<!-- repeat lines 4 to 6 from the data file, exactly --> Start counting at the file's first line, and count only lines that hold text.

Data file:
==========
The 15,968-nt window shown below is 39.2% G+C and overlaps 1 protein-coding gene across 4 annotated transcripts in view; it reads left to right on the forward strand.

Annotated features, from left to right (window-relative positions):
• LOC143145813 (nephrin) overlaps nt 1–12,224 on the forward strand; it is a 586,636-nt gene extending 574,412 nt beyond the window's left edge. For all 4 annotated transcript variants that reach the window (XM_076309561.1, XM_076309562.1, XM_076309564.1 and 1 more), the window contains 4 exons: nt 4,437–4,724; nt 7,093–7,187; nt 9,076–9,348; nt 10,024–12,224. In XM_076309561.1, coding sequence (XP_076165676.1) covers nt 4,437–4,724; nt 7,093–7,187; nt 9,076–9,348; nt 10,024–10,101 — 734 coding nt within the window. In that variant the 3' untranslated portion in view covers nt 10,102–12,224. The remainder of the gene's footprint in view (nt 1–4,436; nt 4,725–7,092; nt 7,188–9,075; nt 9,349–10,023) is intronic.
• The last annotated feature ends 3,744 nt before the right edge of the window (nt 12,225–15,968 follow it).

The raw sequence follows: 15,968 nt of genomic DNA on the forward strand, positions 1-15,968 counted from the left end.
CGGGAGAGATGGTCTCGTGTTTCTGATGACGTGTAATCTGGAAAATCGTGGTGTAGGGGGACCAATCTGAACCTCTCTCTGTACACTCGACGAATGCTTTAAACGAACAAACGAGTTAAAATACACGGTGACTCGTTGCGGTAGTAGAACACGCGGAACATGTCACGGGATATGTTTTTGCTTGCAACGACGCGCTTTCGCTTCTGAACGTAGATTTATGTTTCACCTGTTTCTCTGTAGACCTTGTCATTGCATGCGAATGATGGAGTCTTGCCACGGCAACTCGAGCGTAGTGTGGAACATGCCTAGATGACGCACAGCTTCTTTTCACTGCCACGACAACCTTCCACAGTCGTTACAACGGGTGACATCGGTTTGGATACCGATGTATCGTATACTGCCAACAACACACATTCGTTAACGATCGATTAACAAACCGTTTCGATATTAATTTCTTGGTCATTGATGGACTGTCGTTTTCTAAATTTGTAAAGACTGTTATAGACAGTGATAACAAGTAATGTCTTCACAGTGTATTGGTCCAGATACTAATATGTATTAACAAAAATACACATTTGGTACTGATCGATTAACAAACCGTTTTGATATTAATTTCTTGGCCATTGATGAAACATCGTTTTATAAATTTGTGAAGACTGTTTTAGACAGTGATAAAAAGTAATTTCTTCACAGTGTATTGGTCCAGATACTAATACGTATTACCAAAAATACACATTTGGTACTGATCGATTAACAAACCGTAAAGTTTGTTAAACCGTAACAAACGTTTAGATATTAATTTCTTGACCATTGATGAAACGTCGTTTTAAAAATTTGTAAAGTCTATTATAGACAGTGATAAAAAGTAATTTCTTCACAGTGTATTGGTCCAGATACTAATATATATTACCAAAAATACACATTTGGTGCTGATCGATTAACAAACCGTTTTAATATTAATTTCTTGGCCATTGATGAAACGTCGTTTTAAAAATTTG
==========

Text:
• The last annotated feature ends 3,744 nt before the right edge of the window (nt 12,225–15,968 follow it).

The raw sequence follows: 15,968 nt of genomic DNA on the forward strand, positions 1-15,968 counted from the left end.
CGGGAGAGATGGTCTCGTGTTTCTGATGACGTGTAATCTGGAAAATCGTGGTGTAGGGGGACCAATCTGAACCTCTCTCTGTACACTCGACGAATGCTTTAAACGAACAAACGAGTTAAAATACACGGTGACTCGTTGCGGTAGTAGAACACGCGGAACATGTCACGGGATATGTTTTTGCTTGCAACGACGCGCTTTCGCTTCTGAACGTAGATTTATGTTTCACCTGTTTCTCTGTAGACCTTGTCATTGCATGCGAATGATGGAGTCTTGCCACGGCAACTCGAGCGTAGTGTGGAACATGCCTAGATGACGCACAGCTTCTTTTCACTGCCACGACAACCTTCCACAGTCGTTACAACGGGTGACATCGGTTTGGATACCGATGTATCGTATACTGCCAACAACACACATTCGTTAACGATCGATTAACAAACCGTTTCGATATTAATTTCTTGGTCATTGATGGACTGTCGTTTTCTAAATTTGTAAAGACTGTTATAGACAGTGATAACAAGTAATGTCTTCACAGTGTATTGGTCCAGATACTAATATGTATTAACAAAAATACACATTTGGTACTGATCGATTAACAAACCGTTTTGATATTAATTTCTTGGCCATTGATGAAACATCGTTTTATAAATTTGTGAAGACTGTTTTAGACAGTGATAAAAAGTAATTTCTTCACAGTGTATTGGTCCAGATACTAATACGTATTACCAAAAATACACATTTGGTACTGATCGATTAACAAACCGTAAAGTTTGTTAAACCGTAACAAACGTTTAGATATTAATTTCTTGACCATTGATGAAACGTCGTTTTAAAAATTTGTAAAGTCTATTATAGACAGTGATAAAAAGTAATTTCTTCACAGTGTATTGGTCCAGATACTAATATATATTACCAAAAATACACATTTGGTGCTGATCGATTAACAAACCGTTTTAATATTAATTTCTTGGCCATTGATGAAACGTCGTTTTAAAAATTTG